Today’s laboratories are embracing automated liquid handling to optimize efficiency and carry out ever more complex research. Automated liquid handling can increase reliability, reduce costs and decrease the chance of human error. Given the current COVID-19 situation, its importance has never been more than what it is now.
Automation is a significant investment and so it’s important that the solution you choose is able to meet your current workflow needs and be flexible enough to meet your future needs too.
1. Is your current manual process robust?
Automating an assay that does not work well manually won’t fix it but if it already works well, automation will improve it. Before introducing automation, you need to fully understand your manual workflow.
When you break the process down into individual steps, it will help you to decide what elements you can improve by integrating automation. Deciding on “must-have” components will depend on your applications and goals.
2. Does any off-the-shelf solution meet your needs?
If a small, dedicated workstation meets your current needs, it could simplify your selection process. Some specialized workstations work well for specific applications with established protocols, such as sample preparation, cell culture or DNA extraction.
If you choose an off-the-shelf option, make sure you avoid inflexible solutions. You want a core component that you can integrate into a larger system down the line.
3. Is the system flexible and customizable?
Before making a decision, make sure your liquid handler has experience working with laboratories of all sizes and types and has the workflow optimization expertise to work with a variety of third-party manufacturers.
Aurora Biomed offers an automated liquid handling system that is flexible and customizable. Its VERSA series ranges from affordable entry-level liquid handlers to high-throughput fully automated ones.
4. How much space do you have and are you using it efficiently?
Most liquid handling systems are multi-user which means space needs to be used innovatively and there is more demand for flexibility. Some automation systems, such as a floor-standing liquid handler, allow you to access the storage units below the workstations.
5. Is the system easy to learn and operate?
Researchers today expect a great deal from automated systems but they often come with a steep learning curve they may not have time to deal with. It is important to find a system that’s easy to learn and yet doesn’t limit the flexibility of the overall system.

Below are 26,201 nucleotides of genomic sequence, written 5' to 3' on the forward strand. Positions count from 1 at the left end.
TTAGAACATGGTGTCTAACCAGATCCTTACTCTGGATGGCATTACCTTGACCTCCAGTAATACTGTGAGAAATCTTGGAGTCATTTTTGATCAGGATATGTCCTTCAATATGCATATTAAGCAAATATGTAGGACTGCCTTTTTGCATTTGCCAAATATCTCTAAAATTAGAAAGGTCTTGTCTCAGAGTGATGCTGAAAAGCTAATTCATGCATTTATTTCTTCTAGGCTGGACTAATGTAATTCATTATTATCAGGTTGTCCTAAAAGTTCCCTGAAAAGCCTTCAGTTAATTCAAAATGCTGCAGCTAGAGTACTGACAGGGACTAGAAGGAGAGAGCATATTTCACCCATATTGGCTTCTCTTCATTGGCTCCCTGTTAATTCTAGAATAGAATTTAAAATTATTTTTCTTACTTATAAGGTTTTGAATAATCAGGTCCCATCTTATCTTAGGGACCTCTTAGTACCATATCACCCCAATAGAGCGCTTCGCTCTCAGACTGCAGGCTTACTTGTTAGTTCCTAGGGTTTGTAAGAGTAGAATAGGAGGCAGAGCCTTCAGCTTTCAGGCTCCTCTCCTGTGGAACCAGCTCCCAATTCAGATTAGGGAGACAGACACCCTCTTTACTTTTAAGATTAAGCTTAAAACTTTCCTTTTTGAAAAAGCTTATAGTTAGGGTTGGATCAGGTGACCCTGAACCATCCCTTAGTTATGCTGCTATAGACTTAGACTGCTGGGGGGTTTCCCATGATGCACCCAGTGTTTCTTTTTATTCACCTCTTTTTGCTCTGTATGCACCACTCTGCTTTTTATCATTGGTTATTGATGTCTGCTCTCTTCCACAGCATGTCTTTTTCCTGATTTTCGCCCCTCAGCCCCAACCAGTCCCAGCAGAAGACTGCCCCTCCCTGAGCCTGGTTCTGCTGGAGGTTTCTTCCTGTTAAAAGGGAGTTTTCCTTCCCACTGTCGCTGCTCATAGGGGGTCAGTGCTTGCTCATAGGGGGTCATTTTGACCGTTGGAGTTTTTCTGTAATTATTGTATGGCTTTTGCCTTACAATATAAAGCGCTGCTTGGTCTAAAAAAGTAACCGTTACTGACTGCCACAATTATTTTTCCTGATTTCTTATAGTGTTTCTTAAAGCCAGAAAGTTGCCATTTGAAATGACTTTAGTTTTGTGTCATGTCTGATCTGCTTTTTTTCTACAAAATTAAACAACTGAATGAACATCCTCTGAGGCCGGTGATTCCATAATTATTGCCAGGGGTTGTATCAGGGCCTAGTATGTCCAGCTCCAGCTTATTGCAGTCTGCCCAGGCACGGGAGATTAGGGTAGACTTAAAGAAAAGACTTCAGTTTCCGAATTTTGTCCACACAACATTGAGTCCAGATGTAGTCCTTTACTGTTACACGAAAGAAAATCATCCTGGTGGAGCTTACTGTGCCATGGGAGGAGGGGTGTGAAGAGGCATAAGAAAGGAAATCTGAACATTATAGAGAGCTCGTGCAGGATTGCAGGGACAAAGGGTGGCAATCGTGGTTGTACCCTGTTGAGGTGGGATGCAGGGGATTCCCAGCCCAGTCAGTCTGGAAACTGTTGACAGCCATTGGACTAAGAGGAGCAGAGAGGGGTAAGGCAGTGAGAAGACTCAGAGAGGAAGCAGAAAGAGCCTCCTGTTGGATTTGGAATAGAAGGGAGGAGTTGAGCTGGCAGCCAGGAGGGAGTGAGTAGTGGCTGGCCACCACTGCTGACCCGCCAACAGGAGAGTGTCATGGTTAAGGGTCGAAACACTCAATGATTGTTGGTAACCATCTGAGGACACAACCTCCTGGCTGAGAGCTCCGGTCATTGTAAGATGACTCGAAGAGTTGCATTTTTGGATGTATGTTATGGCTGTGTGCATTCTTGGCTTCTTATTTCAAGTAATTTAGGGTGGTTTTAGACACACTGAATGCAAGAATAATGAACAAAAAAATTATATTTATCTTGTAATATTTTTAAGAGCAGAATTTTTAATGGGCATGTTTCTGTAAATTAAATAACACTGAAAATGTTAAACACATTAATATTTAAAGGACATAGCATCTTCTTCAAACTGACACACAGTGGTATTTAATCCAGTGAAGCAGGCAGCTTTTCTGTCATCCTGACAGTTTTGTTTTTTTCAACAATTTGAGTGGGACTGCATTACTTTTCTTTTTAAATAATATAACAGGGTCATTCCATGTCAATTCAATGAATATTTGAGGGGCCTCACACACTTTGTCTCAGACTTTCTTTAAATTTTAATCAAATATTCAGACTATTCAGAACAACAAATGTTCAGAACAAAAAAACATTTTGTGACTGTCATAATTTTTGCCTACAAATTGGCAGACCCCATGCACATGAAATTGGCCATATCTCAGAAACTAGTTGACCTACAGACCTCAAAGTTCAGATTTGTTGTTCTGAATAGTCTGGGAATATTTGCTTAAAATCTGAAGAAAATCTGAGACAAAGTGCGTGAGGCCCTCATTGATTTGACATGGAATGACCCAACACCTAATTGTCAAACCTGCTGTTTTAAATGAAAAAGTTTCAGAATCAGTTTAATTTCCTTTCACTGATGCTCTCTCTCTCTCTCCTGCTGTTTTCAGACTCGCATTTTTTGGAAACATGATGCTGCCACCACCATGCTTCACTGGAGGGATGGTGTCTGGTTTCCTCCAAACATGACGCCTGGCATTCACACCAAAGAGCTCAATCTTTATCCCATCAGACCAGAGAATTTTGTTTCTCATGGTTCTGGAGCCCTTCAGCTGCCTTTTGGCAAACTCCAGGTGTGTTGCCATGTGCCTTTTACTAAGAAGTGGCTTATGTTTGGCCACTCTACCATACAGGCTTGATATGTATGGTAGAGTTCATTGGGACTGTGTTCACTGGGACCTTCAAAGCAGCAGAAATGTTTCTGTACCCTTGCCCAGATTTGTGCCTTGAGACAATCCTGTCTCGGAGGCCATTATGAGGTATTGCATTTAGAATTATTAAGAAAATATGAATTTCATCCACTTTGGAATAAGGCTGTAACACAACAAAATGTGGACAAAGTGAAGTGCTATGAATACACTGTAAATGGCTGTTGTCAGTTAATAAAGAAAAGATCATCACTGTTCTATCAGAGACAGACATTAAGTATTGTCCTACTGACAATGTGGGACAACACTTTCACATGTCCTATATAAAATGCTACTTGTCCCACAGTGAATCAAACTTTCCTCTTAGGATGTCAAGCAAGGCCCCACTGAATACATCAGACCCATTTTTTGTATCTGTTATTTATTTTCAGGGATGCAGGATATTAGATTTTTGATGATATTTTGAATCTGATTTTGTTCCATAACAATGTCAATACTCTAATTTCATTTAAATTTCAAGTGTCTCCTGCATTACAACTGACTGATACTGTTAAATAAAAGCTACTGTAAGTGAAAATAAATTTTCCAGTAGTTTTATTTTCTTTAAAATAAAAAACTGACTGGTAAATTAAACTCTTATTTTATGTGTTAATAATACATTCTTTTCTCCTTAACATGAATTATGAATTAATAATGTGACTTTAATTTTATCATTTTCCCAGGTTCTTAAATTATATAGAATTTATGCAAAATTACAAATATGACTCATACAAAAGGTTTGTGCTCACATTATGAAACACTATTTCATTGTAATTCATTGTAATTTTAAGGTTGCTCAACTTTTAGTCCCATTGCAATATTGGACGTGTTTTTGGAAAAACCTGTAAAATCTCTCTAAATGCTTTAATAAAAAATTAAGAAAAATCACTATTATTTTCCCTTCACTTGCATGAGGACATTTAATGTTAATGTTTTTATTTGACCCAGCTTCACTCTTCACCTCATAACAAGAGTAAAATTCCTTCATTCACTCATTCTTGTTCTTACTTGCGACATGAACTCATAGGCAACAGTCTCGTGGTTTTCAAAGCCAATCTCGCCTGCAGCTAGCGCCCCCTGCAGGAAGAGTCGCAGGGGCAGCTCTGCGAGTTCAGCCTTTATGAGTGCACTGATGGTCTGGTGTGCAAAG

Make sure you see a software demonstration because poorly designed software can leave you dependent on a vendor or external specialist to troubleshoot problems and make even simple programming changes.
6. Does the system have built-in safety features?
Automation helps to reduce human error, but no system is immune to the unexpected and this is where humans need to pitch in. A system should be able to protect against data loss if the workflow is interrupted and have features that help to ensure operator safety.
Sample handling needs to be safe with no cross-contamination and the system should offer accuracy and precision for a range of compatible fluids.
7. How easy is it to maintain and service?
Whatever solution you are considering, you need to find out about servicing and maintenance. Downtime is costly and ease of access by technicians means less disruption to workflow. Support experts need to have the technical and workflow knowledge specific to your chosen solution.
8. Can it perform under changed circumstances?
If you want to purchase an automated sample processing system, for example, you will need to consider factors such as whether the need to process samples overnight may increase in the future. In such a case, features may need to be added to the system to allow for extended, unattended operation.